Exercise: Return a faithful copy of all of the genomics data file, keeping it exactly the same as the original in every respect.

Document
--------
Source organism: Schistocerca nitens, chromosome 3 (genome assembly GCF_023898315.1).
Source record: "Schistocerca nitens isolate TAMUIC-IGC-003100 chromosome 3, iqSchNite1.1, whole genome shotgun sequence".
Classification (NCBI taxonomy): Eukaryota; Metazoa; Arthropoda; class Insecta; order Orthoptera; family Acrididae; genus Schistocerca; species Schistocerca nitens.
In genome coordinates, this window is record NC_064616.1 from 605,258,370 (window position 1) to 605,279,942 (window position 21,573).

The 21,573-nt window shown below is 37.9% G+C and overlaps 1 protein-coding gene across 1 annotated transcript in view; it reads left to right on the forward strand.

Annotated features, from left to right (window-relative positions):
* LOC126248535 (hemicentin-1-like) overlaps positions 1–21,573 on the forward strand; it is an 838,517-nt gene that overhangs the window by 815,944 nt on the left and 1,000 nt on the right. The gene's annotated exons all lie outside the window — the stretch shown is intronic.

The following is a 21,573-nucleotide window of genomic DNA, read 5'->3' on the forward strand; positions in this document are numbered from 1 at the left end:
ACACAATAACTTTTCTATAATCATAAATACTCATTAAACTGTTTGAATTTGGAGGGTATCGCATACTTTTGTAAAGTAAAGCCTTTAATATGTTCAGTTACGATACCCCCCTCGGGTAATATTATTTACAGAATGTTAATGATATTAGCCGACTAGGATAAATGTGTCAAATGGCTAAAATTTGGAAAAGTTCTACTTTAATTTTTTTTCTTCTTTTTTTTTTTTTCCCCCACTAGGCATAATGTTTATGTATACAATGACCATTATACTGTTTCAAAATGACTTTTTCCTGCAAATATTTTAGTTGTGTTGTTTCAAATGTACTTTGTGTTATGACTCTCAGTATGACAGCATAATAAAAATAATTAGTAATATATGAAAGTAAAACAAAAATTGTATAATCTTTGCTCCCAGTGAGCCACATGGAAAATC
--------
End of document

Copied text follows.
Source organism: Schistocerca nitens, chromosome 3 (genome assembly GCF_023898315.1).
Source record: "Schistocerca nitens isolate TAMUIC-IGC-003100 chromosome 3, iqSchNite1.1, whole genome shotgun sequence".
Classification (NCBI taxonomy): Eukaryota; Metazoa; Arthropoda; class Insecta; order Orthoptera; family Acrididae; genus Schistocerca; species Schistocerca nitens.
In genome coordinates, this window is record NC_064616.1 from 605,258,370 (window position 1) to 605,279,942 (window position 21,573).

The 21,573-nt window shown below is 37.9% G+C and overlaps 1 protein-coding gene across 1 annotated transcript in view; it reads left to right on the forward strand.

Annotated features, from left to right (window-relative positions):
* LOC126248535 (hemicentin-1-like) overlaps positions 1–21,573 on the forward strand; it is an 838,517-nt gene that overhangs the window by 815,944 nt on the left and 1,000 nt on the right. The gene's annotated exons all lie outside the window — the stretch shown is intronic.

The following is a 21,573-nucleotide window of genomic DNA, read 5'->3' on the forward strand; positions in this document are numbered from 1 at the left end:
ACACAATAACTTTTCTATAATCATAAATACTCATTAAACTGTTTGAATTTGGAGGGTATCGCATACTTTTGTAAAGTAAAGCCTTTAATATGTTCAGTTACGATACCCCCCTCGGGTAATATTATTTACAGAATGTTAATGATATTAGCCGACTAGGATAAATGTGTCAAATGGCTAAAATTTGGAAAAGTTCTACTTTAATTTTTTTTCTTCTTTTTTTTTTTTTCCCCCACTAGGCATAATGTTTATGTATACAATGACCATTATACTGTTTCAAAATGACTTTTTCCTGCAAATATTTTAGTTGTGTTGTTTCAAATGTACTTTGTGTTATGACTCTCAGTATGACAGCATAATAAAAATAATTAGTAATATATGAAAGTAAAACAAAAATTGTATAATCTTTGCTCCCAGTGAGCCACATGGAAAATC